A Culinary Journey into bread making Sicilian Tradition
We named this article opposite trendy because…
In the realm of culinary delights, Sicily is renowned for its unique creation known as “pane a pasta dura,” or hard crust bread.
Here, in our location within the province of Siracusa, specifically the Noto area and the hills of the Hyblaean Mountains, which have a rich history of honey production, traditional bread is distinct from the soft, airy loaves you might find elsewhere. Instead, it is hard and dense, designed to withstand the scorching temperatures that can dry out bread in just two hours. Conversely, this traditional Sicilian bread is celebrated for its solid and finely textured crumb.
The preparation of this delicacy involves a specific technique, one that employs a dough with a lower water content compared to standard recipes, typically around 30-40% water relative to the amount of semolina used. Among the varieties of durum wheat commonly utilized, Russello and Timilia are the most popular choices. However, the resurgence of ancient grain varieties in Sicily has contributed to a wider range of options, particularly beneficial for individuals with gluten intolerance.
Referred to as “scaniatu” in local dialect, this bread is meticulously crafted using time-honored tools and techniques, resulting in its unique character. The dough is lovingly prepared on a wooden surface, where skilled homemakers expertly handle the semolina. The “sbriuni,” a pivoted stick attached to the “briula,” is then skillfully employed to crush and flatten the dough, using a lever-like motion.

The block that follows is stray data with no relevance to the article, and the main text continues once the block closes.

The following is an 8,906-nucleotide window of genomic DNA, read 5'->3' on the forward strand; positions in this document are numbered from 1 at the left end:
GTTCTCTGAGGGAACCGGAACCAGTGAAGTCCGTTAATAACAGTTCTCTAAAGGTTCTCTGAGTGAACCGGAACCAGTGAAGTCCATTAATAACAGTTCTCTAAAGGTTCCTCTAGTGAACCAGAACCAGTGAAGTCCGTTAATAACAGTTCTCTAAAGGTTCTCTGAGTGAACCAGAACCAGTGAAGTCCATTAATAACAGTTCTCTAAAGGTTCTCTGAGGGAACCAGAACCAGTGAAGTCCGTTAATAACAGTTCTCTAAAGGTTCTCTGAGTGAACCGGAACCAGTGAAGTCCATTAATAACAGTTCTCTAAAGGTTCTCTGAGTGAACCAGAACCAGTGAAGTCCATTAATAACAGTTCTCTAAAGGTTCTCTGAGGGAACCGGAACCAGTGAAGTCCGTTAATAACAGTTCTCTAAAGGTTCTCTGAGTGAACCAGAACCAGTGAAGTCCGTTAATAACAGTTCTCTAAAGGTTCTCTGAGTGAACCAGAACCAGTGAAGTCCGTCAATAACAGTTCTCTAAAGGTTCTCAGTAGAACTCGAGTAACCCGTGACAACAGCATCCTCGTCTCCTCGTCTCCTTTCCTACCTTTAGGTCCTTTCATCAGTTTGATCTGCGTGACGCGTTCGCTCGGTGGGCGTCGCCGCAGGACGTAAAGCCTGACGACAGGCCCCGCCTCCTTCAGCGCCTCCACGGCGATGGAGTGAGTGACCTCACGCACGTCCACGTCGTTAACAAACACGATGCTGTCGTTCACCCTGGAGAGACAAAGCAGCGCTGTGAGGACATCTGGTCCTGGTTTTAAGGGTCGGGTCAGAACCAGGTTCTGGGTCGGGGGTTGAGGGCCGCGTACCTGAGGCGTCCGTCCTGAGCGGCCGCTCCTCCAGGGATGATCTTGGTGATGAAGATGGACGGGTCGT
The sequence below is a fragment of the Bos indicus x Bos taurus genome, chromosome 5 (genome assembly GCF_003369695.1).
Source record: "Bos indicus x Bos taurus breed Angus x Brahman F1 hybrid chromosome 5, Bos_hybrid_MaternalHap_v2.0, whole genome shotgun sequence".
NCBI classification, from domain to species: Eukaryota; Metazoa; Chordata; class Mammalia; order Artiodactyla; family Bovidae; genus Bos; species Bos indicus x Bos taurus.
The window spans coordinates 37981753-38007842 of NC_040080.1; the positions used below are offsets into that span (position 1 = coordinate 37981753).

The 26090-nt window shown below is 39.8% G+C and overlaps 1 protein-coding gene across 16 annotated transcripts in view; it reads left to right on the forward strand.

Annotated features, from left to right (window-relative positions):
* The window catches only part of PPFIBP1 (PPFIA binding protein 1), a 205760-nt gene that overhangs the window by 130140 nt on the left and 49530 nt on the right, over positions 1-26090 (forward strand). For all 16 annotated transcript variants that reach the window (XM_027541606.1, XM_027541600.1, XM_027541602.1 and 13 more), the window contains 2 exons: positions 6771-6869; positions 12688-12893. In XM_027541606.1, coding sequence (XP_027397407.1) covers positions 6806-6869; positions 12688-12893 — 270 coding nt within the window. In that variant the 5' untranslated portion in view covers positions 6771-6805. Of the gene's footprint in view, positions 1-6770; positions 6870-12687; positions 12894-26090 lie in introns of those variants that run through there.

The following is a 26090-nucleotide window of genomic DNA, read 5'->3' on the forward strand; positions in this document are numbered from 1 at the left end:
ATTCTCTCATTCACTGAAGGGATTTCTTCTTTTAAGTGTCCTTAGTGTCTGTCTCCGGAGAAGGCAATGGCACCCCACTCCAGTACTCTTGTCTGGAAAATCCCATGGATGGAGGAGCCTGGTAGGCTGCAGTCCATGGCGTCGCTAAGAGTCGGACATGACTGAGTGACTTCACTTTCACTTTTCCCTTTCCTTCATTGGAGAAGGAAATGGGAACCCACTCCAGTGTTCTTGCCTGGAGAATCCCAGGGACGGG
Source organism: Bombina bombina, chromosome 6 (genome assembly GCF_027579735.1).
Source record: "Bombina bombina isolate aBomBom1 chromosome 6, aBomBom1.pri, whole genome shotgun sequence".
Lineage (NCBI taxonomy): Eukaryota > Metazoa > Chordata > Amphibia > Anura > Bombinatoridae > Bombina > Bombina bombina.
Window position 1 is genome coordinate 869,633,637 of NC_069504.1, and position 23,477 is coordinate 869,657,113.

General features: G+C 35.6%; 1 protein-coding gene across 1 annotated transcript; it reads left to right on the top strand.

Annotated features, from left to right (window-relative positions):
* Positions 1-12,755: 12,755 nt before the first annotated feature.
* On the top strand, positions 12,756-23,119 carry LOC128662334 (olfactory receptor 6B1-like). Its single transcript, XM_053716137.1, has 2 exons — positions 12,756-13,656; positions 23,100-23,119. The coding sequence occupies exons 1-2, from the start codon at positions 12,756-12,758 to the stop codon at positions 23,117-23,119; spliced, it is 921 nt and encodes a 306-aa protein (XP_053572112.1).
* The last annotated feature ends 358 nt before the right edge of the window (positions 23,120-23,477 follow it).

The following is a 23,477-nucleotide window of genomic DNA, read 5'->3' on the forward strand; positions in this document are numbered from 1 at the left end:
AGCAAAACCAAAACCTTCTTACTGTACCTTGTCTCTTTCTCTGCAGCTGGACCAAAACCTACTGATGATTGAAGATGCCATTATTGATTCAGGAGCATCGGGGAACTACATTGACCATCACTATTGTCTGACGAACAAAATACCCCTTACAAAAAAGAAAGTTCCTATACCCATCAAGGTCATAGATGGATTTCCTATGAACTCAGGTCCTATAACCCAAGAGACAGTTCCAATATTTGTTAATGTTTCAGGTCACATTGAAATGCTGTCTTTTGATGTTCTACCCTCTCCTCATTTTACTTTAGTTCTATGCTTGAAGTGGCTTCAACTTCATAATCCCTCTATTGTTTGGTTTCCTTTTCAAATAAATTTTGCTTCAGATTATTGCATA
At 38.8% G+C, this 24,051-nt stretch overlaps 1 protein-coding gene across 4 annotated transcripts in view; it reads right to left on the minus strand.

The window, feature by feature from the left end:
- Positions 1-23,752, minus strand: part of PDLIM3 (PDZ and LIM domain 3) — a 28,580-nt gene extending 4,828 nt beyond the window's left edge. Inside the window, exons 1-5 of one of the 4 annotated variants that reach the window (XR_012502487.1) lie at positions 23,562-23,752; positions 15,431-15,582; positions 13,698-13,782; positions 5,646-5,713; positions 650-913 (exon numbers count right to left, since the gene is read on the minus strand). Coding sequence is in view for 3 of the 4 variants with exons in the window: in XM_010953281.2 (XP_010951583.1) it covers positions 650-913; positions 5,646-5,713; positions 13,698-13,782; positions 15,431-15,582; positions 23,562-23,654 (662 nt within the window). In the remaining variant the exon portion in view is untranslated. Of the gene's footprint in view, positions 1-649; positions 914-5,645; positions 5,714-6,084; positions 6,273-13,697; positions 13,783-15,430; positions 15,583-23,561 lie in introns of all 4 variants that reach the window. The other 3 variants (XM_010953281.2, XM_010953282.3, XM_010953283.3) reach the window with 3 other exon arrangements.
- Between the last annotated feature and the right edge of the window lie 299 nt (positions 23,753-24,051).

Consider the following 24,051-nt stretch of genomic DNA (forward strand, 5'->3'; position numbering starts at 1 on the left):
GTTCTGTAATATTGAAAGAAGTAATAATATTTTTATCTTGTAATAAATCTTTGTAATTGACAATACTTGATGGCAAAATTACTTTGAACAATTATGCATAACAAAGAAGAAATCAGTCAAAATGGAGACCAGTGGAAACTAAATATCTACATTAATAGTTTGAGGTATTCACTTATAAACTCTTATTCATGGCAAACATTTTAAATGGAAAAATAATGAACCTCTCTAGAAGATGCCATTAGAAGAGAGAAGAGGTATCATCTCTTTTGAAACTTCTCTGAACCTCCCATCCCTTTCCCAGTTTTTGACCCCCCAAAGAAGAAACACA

Noteworthy for its impressive shelf life, hard crust bread owes its longevity to its low water content, which makes it less prone to mold. A notable feature of this bread is the absence of large air pockets. Tradition dictates that loaves with imperfections, such as air pockets in the crumb, are considered bad omens, foreshadowing undesirable news.
While Sicilian hard crust bread has long symbolized traditional baking, contemporary production trends are gradually adopting modern techniques and tools. Gas-powered ovens, fork mixers, and commercial yeast are gradually replacing wood-fired ovens, hand-kneading, and natural leavening. This infusion of innovation into the art of hard crust bread production somewhat diverges from its rustic essence. Yet, even amid this transformation, specific enclaves, especially within the pinnacle of the Iblei Mountains and the Val di Noto area (Scicli, Pachino, Modica, Comiso, Noto, Monterosso Almo, Ispica), remain dedicated to preserving traditional techniques and ingredients. This commitment is often driven by the visionary efforts of locals organizations or just families, determined to safeguard and celebrate their heritage.
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